The April proposal was a big step forward. However, PJM more recently proposed further changes to its methodology that will increase its forecast again. In addition, PJM is working on other proposals that will increase the capacity it will procure in the future. These little steps back could unwind much of the benefit of cutting down on over-forecasting in the first place, and we urge PJM to not backtrack too much before finalizing its proposal.
Accurate load forecasting can save money and reduce pollution
What’s at stake? PJM’s proposed lower load forecast benefits customers and the environment. We are familiar with the immediate utility bill savings from consuming less electricity through smarter energy use in our appliances and equipment. But that same energy efficiency can help save even more money if grid operators know about it sufficiently in advance to plan for and avoid building unnecessary power plants and transmission infrastructure.
Securing enough generation to satisfy future needs (or “capacity“) is expensive; increasing energy efficiency helps by reducing future electricity demand, which in turn decreases both the price and amount of necessary capacity. The largest chunk of savings comes from the former effect – by paying less per unit of capacity, we could save roughly $2.4 billion in just one year. (I arrived at this estimate by multiplying the savings per megawatt by the total number of megawatts PJM would have to procure. In this analysis, PJM’s proposed load forecast would have reduced capacity needs by 5,000 megawatts in one year, of which 4,700 megawatts are attributed to energy efficiency.)
Accurately reflecting reductions during peak demand can also help us save on transmission costs. According to the U.S. Department of Energy, PJM spent over $28,000 on transmission investments for each megawatt of peak demand in 2013. (For reference, PJM’s April proposal would have decreased the peak forecast by several thousand megawatts.)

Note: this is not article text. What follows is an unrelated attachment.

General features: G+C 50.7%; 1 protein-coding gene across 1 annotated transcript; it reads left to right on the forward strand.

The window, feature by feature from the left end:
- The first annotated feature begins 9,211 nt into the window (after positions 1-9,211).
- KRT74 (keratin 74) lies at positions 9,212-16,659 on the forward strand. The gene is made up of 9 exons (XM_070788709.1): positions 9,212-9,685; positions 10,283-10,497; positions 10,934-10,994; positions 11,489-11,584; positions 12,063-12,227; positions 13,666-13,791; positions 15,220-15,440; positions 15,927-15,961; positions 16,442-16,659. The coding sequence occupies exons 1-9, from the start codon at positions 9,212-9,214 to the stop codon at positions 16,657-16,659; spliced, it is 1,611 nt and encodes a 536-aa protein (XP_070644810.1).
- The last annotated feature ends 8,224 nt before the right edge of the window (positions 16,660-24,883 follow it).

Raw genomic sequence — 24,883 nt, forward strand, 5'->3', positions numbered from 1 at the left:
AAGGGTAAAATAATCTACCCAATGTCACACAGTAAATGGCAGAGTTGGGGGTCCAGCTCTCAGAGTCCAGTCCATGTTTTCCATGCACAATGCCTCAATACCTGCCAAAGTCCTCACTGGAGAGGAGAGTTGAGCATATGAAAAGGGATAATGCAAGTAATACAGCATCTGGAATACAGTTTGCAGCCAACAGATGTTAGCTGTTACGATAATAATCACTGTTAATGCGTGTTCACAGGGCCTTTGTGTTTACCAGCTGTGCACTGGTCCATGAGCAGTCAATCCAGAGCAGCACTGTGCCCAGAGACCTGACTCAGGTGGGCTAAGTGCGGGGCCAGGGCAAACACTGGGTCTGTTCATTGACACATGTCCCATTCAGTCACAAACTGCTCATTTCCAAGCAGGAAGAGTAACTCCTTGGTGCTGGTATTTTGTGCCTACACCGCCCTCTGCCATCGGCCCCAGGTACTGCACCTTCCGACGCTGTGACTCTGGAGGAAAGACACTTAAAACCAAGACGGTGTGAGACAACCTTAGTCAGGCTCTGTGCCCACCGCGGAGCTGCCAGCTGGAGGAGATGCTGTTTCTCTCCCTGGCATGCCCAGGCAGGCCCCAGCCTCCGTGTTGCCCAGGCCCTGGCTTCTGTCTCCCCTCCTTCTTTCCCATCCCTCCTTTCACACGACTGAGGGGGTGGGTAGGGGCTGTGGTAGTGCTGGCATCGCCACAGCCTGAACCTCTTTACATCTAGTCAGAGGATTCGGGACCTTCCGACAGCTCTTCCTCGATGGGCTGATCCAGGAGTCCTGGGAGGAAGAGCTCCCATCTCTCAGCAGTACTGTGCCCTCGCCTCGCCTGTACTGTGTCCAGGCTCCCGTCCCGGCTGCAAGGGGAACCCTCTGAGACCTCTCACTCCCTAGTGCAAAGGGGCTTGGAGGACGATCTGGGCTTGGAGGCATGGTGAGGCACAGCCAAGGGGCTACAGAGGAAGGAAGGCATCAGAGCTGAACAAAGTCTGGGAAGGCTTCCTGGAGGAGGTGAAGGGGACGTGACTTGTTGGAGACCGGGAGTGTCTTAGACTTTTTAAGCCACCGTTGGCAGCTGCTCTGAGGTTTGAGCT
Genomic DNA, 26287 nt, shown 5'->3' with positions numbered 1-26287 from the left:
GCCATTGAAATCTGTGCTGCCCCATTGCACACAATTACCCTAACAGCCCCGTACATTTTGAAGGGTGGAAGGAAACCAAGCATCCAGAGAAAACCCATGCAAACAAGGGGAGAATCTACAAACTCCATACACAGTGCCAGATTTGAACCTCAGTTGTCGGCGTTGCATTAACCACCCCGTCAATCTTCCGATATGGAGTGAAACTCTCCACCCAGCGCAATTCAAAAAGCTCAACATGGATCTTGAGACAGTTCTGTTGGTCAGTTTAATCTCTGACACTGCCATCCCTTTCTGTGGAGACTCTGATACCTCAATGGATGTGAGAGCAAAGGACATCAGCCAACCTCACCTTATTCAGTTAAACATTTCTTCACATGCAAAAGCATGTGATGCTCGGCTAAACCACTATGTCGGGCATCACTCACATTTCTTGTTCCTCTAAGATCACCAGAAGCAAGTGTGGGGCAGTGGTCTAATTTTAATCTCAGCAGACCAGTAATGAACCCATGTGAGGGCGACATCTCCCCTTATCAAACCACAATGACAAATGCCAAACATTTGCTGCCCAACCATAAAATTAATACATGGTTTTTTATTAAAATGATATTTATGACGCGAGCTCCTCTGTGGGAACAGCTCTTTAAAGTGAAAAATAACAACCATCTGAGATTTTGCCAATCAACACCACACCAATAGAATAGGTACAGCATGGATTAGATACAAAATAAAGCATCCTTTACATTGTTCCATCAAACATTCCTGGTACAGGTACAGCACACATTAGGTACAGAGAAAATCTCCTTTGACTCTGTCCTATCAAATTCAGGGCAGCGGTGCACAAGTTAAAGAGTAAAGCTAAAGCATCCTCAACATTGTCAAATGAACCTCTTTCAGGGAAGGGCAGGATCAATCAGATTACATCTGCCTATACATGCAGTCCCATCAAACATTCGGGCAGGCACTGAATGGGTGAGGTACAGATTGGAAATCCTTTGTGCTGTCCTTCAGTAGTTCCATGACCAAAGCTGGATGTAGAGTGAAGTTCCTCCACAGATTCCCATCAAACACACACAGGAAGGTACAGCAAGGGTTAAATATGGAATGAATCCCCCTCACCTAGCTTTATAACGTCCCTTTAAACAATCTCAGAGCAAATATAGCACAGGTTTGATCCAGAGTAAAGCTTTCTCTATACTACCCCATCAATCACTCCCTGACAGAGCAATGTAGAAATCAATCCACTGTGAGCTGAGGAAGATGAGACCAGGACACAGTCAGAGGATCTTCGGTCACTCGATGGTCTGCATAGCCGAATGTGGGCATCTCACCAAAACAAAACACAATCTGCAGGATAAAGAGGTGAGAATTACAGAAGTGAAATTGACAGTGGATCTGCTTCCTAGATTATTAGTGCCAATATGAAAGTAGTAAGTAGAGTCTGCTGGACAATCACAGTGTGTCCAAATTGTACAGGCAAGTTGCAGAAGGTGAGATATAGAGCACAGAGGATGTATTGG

There are also environmental benefits to reducing capacity and transmission needs, especially during peak demand. Not only do we avoid building unnecessary power plants, we also avoid running the least efficient (and most polluting) power plants used only during peak demand. And, of course, not building unnecessary transmission infrastructure avoids negative ecological impacts (while focusing investments on truly needed transmission).
Looking to the future
Accurately accounting for energy efficiency will be even more critical moving forward as we transition to a low-carbon economy. This is especially true because the U.S. Environmental Protection Agency’s Clean Power Plan cutting carbon pollution from the electric sector could drive significant increases in planned energy efficiency. PJM’s improved load forecast model will help to illuminate this energy efficiency for the benefit of consumers, states, and the entire utility sector.